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The effects of malvertising are expected to worsen as attacks exploiting Web ads are becoming more sophisticated than ever before. What are some of the best ways to combat malvertising threats?
Mitigating malvertising or malicious ads threats requires a layered strategy that should already be part of an enterprise's information security program for protecting endpoints from malware. Most malvertising ends up exploiting the same vulnerabilities as other malware, but uses ad networks for initial infection.
Some of the most famous malvertising attacks were by the Fluffi Bunni against leading information security vendors; in 2001 Fluffi Bunni compromised an ad network to deface the SecurityFocus website. More recently, Bromium security researchers presented at the Virus Bulletin conference about malvertising attacks utilizing the Yahoo ad network.
Attackers have now learned that compromising a user where they already are is much easier than going out and attacking the user's computer (This could also account for the rise in watering hole attacks).
While ad networks could protect their networks from being used in an attack, many of the steps needed to do so may also prevent legitimate customers from using their services; many ad networks may want to maintain an out-of-band approval mechanism for accounts or even ads.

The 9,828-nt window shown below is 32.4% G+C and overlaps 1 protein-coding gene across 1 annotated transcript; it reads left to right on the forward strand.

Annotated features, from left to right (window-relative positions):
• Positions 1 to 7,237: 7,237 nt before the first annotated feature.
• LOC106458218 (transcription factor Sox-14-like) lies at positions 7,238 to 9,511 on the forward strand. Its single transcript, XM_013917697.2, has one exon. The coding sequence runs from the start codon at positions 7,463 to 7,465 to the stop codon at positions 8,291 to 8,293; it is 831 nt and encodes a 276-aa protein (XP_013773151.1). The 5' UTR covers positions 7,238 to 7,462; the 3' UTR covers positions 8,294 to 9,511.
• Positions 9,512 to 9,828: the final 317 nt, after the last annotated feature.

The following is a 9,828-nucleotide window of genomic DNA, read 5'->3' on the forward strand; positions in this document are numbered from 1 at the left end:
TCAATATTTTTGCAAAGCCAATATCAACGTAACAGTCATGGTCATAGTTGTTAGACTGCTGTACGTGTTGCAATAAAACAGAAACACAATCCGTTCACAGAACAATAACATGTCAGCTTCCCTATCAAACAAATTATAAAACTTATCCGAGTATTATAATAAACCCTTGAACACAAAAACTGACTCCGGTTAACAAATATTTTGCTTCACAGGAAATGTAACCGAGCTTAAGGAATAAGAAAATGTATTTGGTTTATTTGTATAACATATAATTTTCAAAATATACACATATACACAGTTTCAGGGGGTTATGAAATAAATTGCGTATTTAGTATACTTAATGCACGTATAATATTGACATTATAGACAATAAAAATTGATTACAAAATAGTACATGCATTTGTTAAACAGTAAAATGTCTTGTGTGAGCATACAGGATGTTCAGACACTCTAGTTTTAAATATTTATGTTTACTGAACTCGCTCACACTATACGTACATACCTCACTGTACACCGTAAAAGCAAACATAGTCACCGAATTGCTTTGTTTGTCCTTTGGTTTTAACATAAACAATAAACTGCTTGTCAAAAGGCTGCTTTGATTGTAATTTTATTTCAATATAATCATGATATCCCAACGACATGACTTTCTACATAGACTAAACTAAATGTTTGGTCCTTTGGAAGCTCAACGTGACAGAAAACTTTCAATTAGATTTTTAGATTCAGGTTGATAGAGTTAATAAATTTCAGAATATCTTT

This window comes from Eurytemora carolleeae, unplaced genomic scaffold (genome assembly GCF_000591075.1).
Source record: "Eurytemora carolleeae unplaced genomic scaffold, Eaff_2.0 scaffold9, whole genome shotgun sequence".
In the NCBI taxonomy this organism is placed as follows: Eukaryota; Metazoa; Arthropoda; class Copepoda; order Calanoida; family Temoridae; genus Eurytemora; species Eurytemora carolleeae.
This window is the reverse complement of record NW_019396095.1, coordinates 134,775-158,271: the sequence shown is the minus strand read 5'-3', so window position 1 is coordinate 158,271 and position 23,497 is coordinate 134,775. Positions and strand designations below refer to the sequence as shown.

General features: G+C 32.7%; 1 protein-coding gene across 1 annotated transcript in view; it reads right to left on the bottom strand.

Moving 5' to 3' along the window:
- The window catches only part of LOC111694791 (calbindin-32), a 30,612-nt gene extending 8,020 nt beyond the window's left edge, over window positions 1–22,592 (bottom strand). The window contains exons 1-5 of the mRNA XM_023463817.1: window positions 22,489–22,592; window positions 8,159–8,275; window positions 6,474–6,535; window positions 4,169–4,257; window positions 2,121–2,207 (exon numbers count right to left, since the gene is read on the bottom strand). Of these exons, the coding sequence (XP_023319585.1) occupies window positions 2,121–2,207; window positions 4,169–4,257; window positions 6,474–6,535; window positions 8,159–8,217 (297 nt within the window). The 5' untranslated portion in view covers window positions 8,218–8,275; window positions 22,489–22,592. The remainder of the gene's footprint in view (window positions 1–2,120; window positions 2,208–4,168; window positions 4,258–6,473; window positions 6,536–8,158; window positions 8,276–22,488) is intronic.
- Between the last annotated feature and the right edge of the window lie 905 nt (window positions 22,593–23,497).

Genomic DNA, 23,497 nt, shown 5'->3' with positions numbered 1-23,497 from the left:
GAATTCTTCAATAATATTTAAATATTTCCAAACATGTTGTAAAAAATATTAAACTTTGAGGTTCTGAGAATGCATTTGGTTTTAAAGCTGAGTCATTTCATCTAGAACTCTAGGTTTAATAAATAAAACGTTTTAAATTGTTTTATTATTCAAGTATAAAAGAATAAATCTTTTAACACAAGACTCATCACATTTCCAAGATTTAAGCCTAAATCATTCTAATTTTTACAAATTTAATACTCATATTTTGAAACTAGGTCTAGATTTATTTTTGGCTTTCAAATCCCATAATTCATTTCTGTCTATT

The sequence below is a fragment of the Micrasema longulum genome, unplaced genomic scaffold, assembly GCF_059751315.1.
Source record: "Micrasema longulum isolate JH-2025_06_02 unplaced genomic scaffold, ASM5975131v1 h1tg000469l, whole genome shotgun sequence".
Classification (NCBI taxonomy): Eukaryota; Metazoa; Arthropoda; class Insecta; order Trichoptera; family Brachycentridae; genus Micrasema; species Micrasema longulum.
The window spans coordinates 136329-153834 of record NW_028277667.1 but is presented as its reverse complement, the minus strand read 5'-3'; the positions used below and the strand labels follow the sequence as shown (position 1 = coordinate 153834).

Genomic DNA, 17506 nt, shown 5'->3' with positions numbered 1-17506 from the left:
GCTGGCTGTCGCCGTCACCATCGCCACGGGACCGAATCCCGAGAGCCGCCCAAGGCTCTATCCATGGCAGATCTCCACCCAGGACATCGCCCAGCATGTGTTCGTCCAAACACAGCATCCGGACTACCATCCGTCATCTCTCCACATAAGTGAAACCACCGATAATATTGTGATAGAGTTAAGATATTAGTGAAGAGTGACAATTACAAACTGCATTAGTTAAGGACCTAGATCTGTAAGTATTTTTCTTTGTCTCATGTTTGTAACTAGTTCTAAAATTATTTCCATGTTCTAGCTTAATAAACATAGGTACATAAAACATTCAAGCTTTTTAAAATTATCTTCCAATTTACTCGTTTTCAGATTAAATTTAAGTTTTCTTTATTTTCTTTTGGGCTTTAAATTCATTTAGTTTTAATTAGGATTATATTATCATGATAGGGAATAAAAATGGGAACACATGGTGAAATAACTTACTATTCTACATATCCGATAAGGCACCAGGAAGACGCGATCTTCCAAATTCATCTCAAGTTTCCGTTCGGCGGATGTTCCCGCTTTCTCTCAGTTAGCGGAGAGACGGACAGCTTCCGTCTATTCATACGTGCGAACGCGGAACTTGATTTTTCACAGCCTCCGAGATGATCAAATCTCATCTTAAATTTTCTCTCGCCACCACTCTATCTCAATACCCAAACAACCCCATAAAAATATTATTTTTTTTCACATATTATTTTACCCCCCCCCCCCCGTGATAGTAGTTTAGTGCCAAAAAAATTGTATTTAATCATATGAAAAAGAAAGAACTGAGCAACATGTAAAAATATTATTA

Ad networks could add validation to reduce the chances that a customer could be compromised or a new malicious customer created. Validation could include vetting potential customers by requiring legal business paperwork and two-factor authentication, scanning potential ads for malicious content prior to publishing the ad, or potentially converting Flash ads to animated gifs or other types of content.
Webhosts could also mitigate malvertising attacks by periodically checking their websites from an unpatched system and monitoring it to see if any malicious activity is detected. If malicious ads are detected, they could then be disabled by the webhost.
To reduce the risk of malvertising attacks affecting the enterprise, security teams should follow general endpoint antimalware advice such as keeping up to date with patches, not running as an admin and so on. Using a network antimalware tool may be more effective against this attack because ad networks don't generally use HTTPS; a network antimalware tool could monitor and block malicious full HTTP connections.
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